Acts 1:6-26

A Bible Study Led by Dr. Larry Reynolds

Denton, TX

January 22, 2009


(Acts 1:6-26)


In our last session we looked we briefly overviewed the background to Acts.  We saw that the book plays a key role in the New Testament, serving as a bridge between the gospels and the epistles.  The appropriate title is “Acts of the Holy Spirit” for the book tells about the continuing ministry of Jesus through God’s Spirit.  Written by Luke, the personal physician to Paul, and addressed to Theophilus (probably an influential Roman citizen who had come to faith in Christ or was seriously exploring Christianity), Acts provides us an in-depth look at the beginnings of the church.  We focused in our last session on the prelude in Acts 1:1-5 which looks back to the Gospel of Luke and forward to the story about to unfold. 


In this session we are going to focus on the remainder of Acts 1.  Following the prelude in Acts 1:1-5, Luke tells us about four events in the remainder of Acts 1:

·         The Lord’s final commission to His disciples (1:6-8)

·         The Lord’s ascension into heaven (1:9-11)

·         The initial obedience of the disciples to the Lord’s command (1:12-14)

·         The selection of Matthias to take the place of Judas Iscariot among the twelve original disciples (1:15-26)

Obviously in covering so much material, we are not going to be able to fully explore every word or phrase.  But I think we will be able to get the main thrust of what is being said in these verses and to make appropriate application to our lives.


The Lord’s final commission to His disciples (1:6-8) - Several other times between the resurrection and the ascension Jesus had given His disciples a commission similar to the one in this passage.  For example:

·         On the evening of the resurrection Jesus appeared to the disciples and commissioned them to go into the world with the gospel saying, “…as the Father has sent Me, I also send you.” (John 20:21) 

·         Immediately after the resurrection Jesus instructed the disciples to return to Galilee (Matthew 28:10).  While they were in Galilee Jesus gave them what has come to be known as the Great Commission in Matthew 28:18-20.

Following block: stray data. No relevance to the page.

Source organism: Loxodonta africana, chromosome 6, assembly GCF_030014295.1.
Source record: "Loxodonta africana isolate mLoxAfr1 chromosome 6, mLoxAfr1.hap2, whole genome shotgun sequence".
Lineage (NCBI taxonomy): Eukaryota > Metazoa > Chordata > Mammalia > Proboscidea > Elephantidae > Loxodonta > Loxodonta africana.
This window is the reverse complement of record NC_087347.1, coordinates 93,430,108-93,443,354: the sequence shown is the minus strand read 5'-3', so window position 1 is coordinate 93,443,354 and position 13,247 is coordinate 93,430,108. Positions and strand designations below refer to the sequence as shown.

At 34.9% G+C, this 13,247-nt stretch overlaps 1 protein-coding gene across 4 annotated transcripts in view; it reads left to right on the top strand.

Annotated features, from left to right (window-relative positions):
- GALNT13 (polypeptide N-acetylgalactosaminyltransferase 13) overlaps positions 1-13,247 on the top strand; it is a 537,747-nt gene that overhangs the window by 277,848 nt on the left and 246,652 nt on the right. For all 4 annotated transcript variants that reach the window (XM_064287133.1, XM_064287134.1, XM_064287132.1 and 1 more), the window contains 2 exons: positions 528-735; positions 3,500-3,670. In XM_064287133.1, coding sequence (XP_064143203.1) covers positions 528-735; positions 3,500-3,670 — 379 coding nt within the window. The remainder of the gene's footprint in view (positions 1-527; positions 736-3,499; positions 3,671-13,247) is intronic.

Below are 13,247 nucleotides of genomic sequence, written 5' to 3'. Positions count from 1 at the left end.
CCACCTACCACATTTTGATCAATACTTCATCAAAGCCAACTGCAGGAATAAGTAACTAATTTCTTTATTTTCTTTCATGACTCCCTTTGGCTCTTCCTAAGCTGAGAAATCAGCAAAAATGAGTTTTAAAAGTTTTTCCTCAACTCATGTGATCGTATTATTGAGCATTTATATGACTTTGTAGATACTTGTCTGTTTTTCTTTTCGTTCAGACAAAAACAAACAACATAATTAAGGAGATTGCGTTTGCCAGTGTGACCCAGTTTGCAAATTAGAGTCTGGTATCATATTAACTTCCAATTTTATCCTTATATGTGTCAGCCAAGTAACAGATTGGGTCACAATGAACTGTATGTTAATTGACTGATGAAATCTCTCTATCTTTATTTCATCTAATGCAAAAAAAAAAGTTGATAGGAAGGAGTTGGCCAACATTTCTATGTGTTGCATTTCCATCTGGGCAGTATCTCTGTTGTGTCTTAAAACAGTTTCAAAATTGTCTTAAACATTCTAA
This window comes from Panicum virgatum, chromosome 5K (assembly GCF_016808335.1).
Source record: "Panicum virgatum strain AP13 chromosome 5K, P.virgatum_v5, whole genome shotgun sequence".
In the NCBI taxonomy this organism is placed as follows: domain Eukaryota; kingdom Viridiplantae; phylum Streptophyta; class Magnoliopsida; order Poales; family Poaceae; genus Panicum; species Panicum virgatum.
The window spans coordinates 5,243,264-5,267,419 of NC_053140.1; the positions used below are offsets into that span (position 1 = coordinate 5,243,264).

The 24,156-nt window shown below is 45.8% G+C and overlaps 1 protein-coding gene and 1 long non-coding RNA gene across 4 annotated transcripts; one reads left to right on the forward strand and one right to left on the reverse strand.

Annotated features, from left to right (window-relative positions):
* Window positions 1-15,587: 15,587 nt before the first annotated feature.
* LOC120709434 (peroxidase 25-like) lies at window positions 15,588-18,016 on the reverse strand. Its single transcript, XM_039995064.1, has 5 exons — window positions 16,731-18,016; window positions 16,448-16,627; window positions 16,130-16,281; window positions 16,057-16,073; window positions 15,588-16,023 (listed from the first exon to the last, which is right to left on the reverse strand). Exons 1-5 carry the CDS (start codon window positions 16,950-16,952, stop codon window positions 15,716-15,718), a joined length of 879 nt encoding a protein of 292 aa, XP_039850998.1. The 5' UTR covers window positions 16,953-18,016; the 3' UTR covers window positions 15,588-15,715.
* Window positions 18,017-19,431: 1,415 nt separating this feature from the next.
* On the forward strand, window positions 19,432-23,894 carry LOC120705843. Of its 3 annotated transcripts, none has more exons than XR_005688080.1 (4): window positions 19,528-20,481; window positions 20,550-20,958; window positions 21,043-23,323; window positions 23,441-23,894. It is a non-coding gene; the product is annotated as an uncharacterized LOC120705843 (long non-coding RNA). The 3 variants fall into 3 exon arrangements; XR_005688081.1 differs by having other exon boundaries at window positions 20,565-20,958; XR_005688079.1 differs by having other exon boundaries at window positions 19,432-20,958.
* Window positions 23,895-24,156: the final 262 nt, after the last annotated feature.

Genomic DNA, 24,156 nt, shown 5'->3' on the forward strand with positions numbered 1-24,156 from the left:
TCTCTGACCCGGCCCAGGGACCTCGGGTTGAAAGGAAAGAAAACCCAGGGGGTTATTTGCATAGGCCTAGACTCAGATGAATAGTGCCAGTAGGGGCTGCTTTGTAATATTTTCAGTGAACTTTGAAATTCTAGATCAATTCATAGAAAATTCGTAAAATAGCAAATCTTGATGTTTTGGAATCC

However, the commission in Acts 1 is the only record of Jesus giving such instructions to the disciples just prior to the ascension.  This commission takes place in the area of Jerusalem.  Verse 12 of this chapter tells us it occurred on Mount Olivet, and we will explore that location in more depth later in this session.  This raises the question why the disciples, who were Galileans, were in Jerusalem at this particular time.  Of course, the answer is found in the first part of chapter 2.  It was time for the Feast of Pentecost, which was one of three great feasts observed by the Jews, the other two being Passover and the Feast of Tabernacles.  All male Israelites were expected to come to Jerusalem for this feast. 


Verse 6 contains a question.  At the beginning of His final appearance to them, the disciples asked Him, “Lord, is it at this time You are restoring the kingdom to Israel?”  This question looks back to the phrase “…to wait for what the Father had promised…” in verse 4.  The disciples, in their very limited understanding of the kingdom of God, assumed the Father’s promise had something to do with the restoration of Israel to its former greatness.  Since 63 B.C. Israel had been dominated by the Romans.  But for many centuries before that the nation had no real independence.  Since the death of Solomon and the division of Israel into two kingdoms, the nation had lived under the thumb of some foreign power.  First the Assyrians came and over-ran the Northern Kingdom.  Then the Babylonians came and conquered the Southern Kingdom and plundered Jerusalem, including the Temple.  Then came the Persians and the Greeks and then the Romans.  Deeply embedded in the psyche of 1st century Israel was the belief that when the Messiah appeared, he would lead Israel to over-throw the foreign powers occupying their land and restore the nation to the greatness it experienced under King David.  They could not easily grasp that the kingdom Jesus was establishing was a spiritual kingdom in the hearts of people, and not just Jewish people but all who would respond to Him!


Jesus responded to their question in three ways.  He strongly rebukes them in verse 7.  He gives them a wonderful promise in verse 8a.  And He issues to them an challenging command in verse 8b.


      Verse 7 – A strong rebuke“It is not for you to know times or epochs which the Father has fixed by His own authority…” The phrase translated “times or epochs” is interesting.  “Times” refers to a large expanse of time, much like we would use the word “era.”  “Epochs” refers to a specific point in time, much like we would use the word “date.”  In effect Jesus told them to stop worrying about things over which they had not control or knowledge.  They could not know God’s general timetable for the future and they certainly could not know God’s specific timetable for the future.  Those things were not to be their concern.  One writer said of this verse: